A little while later, the phone rang. I didn’t know this until after the phone had been hung up, but it was my Aunt calling. She lived in New York City with my uncle at the time, and no one had heard from her or him, which, understandably, was worrisome. My dad answered the phone very business like. It was a wall phone, you know, one with a chord and a distance limit as to where you could go with it. I don’t know where they ended up that night, but I doubt they went back to their apartment. Until that point, I had only ever seen my dad cry that I could remember. It was about a year earlier at his father, Grandaddy Merritt’s funeral. This time, however, they were tears of joy, or at least I hope they were. I was doing my homework at this point, practicing writing my ABC’s properly, but I had unintentionally situated myself as close to the tv as I could get, while still sitting at the table. There was a part of my little red headed brain that wanted to understand. Things continued on, though the air of somberness never lifted, and so did I All in all, this day ended as normally as it began: eat, shower, change into pj’s, pray, sleep.
NOTE: I’m reflecting on my experience as a child as an adult, so pardon the large words.
All of that being said, in the days after this horrible day, things were explained to me in a way that was easy to digest, although still unpleasant. Bad guys came and attacked our country, and lots of people died and got hurt. They flew planes into our buildings and hurt a lot of good people. Very dumbed down versions of the story that young kids would understand, and come to know the horror of the situation without explicitly saying it in gory detail. I don’t think that six year old me actually wanted to know the full truth. I was 6. I was happy to live in a bubble of blissful ignorance of the matter at hand.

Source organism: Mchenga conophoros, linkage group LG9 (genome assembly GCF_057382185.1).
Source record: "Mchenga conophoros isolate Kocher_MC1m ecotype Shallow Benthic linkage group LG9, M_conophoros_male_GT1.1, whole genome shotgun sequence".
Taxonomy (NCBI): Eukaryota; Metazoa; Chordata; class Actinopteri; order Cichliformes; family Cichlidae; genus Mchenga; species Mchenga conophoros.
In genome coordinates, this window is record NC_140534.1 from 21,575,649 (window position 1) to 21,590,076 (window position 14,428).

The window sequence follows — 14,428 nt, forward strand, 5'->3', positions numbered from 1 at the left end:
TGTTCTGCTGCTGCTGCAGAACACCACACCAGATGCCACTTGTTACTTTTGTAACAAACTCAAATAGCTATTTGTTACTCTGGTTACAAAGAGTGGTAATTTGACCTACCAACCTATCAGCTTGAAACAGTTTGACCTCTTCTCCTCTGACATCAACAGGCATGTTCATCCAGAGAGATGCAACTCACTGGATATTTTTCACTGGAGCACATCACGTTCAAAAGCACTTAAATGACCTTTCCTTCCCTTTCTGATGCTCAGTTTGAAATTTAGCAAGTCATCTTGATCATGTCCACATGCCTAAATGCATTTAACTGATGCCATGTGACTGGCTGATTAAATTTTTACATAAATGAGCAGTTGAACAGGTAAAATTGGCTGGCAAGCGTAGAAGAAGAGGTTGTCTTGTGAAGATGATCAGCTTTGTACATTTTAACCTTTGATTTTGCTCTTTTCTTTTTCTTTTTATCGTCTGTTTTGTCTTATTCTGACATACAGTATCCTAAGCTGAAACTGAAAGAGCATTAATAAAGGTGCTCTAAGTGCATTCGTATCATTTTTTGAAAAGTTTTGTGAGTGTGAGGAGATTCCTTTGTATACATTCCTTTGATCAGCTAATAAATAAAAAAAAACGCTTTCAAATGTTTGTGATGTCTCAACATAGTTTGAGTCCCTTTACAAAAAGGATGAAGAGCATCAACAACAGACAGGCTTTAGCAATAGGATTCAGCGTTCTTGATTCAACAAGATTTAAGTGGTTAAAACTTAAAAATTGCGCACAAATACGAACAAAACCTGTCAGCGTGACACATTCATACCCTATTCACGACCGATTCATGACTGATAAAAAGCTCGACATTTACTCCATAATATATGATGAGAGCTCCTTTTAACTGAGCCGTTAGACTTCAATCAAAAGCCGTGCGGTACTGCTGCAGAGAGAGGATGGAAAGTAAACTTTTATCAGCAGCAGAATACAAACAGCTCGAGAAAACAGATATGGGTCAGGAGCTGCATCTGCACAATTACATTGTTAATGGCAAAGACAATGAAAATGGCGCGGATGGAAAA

It wasn’t until a few years later, after Al Queda claimed responsibility fot the murder of 3,000 americans, after our nation had gone to war in Iraq and Afghanistan, after good American soldiers had been mutilated by IED’s, after a helicopter American special forces operators on their way to rescue their comrade were shot out of the sky by a kid with an RPG, after so much horror, from explosions to fire fights and seeing it all on tv, did I know the truth in its fullness. Words like terrorism and war were all of a sudden more than things people talked about when I was around that I didn’t get. They were now parts of my every day life. They were things that, even to this day, I am subconsciously afraid of. I don’t get on an airplane without praying to Jesus that I get off said plane where I’m going, be it a 30 minute flight or a 5 hour flight.
That may sound harsh, and I realize that. I realize that my irrational fears caused by this day don’t make sense to other people. I realize that people my age don’t remember much about that day, but I do. Looking back, I think it’s because there was so much at stake. My family had suffered enough, and we hoped beyond hope that we wouldn’t have another reason for sorrow. My community was impacted, being so close to the events made people realize that it’s not just the city of New York that needed help and prayers, but all of us did. It brought us together. It made us see past the conflict we had with our neighbors and to the hearts of who they were. It changed things, some for the worse, sadly, and others for the better.
It’s one thing to be in a country where it happens. It’s another entirely to be 45 minutes away from the scene of the crime.
It’s another thing to have family that may have been impacted by it, and it’s another thing to realize that a place you love more than anywhere else in the world is no longer the place it was when you were there for your mom’s birthday 2 months earlier.
And as an adult, it’s another thing to realize, as you’re standing under the almost completed Freedom Tower looking at a memorial that has names of 3,000+ people whose lives were stripped from them that day, that freedom isn’t free, and it’s worth fighting for.
I know that this is a little late, and I am sorry. But I’ve been working on it for a while and wanted it to be worth looking at. 9/11 changed a lot of things for me. It made me realize a lot of things, and it challenged me to look at my life, my country and the world we live in differently. Marcus Luttrell was right when, in his RNC speech this year, he said “the world outside our boarders is a dark place, a scary place…” If anyone would know, it would be him. But he was also right when he said this right after: “America is the light, and her people are the goodness that grow from that. She’ll always be worth fighting for.” That’s one fight I don’t plan on leaving anytime soon. It’s gonna be knock down, drag out, but it’ll be worth it.
From Logan, Utah
God Bless America